Home/Daniel Larison/No End to the War on Yemen in Sight

No End to the War on Yemen in Sight

The Saudi-led, U.S.-backed war on Yemen keeps going:

In addition to the bombings in Sana, the capital, which struck a military base and the presidential palace, the coalition carried out airstrikes in several other provinces, suggesting a broadening, rather than a scaling back, of the month-long Saudi air offensive against Houthi rebels [bold mine-DL].

The Saudis are no nearer their original goals than when they began, but it seems that they have trapped themselves into persisting with a campaign that no one expects to succeed for fear of having to admit that the intervention was a mistake all along. While there has been some criticism of the effects of the war, the U.S. and the Saudis’ other partners continue to back the campaign fully. There is insufficient pressure on the Saudi leadership to get them to halt the bombing. That will certainly remain the case as long as the U.S. lends its support to the attack. There is no guarantee that withdrawing U.S. support would change Saudi behavior, but there is even less chance that the bombing and the blockade will end when the Saudis can count on assistance from Washington.

The war on Yemen has been all the more horrible because it is so completely unnecessary. According to one new report, the Saudi-led campaign may not only have intensified the conflict inside Yemen, but it also may have prevented a deal from being made that could have stopped the conflict all together. The Wall Street Journalreported yesterday that the Saudi campaign derailed talks on a power-sharing agreement:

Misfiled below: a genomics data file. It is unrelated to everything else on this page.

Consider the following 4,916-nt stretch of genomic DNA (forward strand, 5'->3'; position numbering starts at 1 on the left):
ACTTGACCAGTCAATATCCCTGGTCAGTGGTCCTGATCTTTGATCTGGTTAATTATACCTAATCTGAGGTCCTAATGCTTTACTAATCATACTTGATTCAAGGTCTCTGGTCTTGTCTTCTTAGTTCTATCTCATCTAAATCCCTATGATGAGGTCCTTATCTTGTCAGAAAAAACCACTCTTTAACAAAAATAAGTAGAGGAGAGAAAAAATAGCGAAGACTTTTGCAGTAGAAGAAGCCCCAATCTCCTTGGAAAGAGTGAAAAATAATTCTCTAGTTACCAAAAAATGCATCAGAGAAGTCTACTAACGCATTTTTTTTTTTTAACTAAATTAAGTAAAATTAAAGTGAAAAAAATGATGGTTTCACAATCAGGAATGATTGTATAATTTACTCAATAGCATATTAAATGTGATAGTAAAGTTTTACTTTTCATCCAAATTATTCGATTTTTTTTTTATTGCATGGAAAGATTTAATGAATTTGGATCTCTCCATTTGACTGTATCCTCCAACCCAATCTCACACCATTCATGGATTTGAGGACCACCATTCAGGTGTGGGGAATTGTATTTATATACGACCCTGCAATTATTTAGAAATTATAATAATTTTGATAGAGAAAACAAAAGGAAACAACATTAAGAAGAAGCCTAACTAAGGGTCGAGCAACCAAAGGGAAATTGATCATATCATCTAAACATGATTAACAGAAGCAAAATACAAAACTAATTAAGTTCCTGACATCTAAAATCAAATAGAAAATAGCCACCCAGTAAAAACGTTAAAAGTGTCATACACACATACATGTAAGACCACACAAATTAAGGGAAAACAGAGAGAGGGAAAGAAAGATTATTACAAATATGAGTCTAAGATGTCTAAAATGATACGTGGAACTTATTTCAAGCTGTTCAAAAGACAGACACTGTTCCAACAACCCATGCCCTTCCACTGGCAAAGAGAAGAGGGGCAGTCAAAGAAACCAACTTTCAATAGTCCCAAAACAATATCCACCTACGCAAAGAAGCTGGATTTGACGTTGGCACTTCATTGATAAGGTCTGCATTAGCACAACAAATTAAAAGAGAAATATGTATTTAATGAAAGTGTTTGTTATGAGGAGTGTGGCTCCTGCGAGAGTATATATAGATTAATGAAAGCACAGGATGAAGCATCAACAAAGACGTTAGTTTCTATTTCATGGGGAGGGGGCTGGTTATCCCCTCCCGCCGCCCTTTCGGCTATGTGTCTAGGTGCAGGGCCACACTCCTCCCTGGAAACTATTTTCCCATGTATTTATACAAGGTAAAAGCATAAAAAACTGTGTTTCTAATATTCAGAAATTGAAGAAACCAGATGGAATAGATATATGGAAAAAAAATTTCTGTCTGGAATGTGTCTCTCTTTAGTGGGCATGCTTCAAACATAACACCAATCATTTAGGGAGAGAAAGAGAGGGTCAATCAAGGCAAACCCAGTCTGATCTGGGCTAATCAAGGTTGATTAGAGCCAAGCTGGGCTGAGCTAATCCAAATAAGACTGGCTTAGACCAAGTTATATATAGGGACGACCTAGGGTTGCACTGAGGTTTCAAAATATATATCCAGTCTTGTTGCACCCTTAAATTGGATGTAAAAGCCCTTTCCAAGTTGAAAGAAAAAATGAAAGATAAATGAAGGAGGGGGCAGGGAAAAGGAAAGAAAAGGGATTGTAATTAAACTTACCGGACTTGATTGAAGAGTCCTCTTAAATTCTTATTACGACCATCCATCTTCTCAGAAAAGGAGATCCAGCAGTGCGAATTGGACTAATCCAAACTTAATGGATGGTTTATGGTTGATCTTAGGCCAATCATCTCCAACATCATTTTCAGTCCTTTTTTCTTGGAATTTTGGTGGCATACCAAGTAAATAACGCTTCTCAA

Yemen’s warring political factions were on the verge of a power-sharing deal when Saudi-led airstrikes began a month ago, derailing the negotiations, the United Nations envoy who mediated the talks said.

It’s possible that the envoy is overstating how close the different sides were to making a deal, but it is also possible that the Saudi campaign wrecked the best chance that Yemen had for reaching a political settlement. If that’s the case, the war on Yemen is even worse than anyone thought.

about the author

Daniel Larison is a senior editor at TAC, where he also keeps a solo blog. He has been published in the New York Times Book Review, Dallas Morning News, World Politics Review, Politico Magazine, Orthodox Life, Front Porch Republic, The American Scene, and Culture11, and was a columnist for The Week. He holds a PhD in history from the University of Chicago, and resides in Lancaster, PA. Follow him on Twitter.

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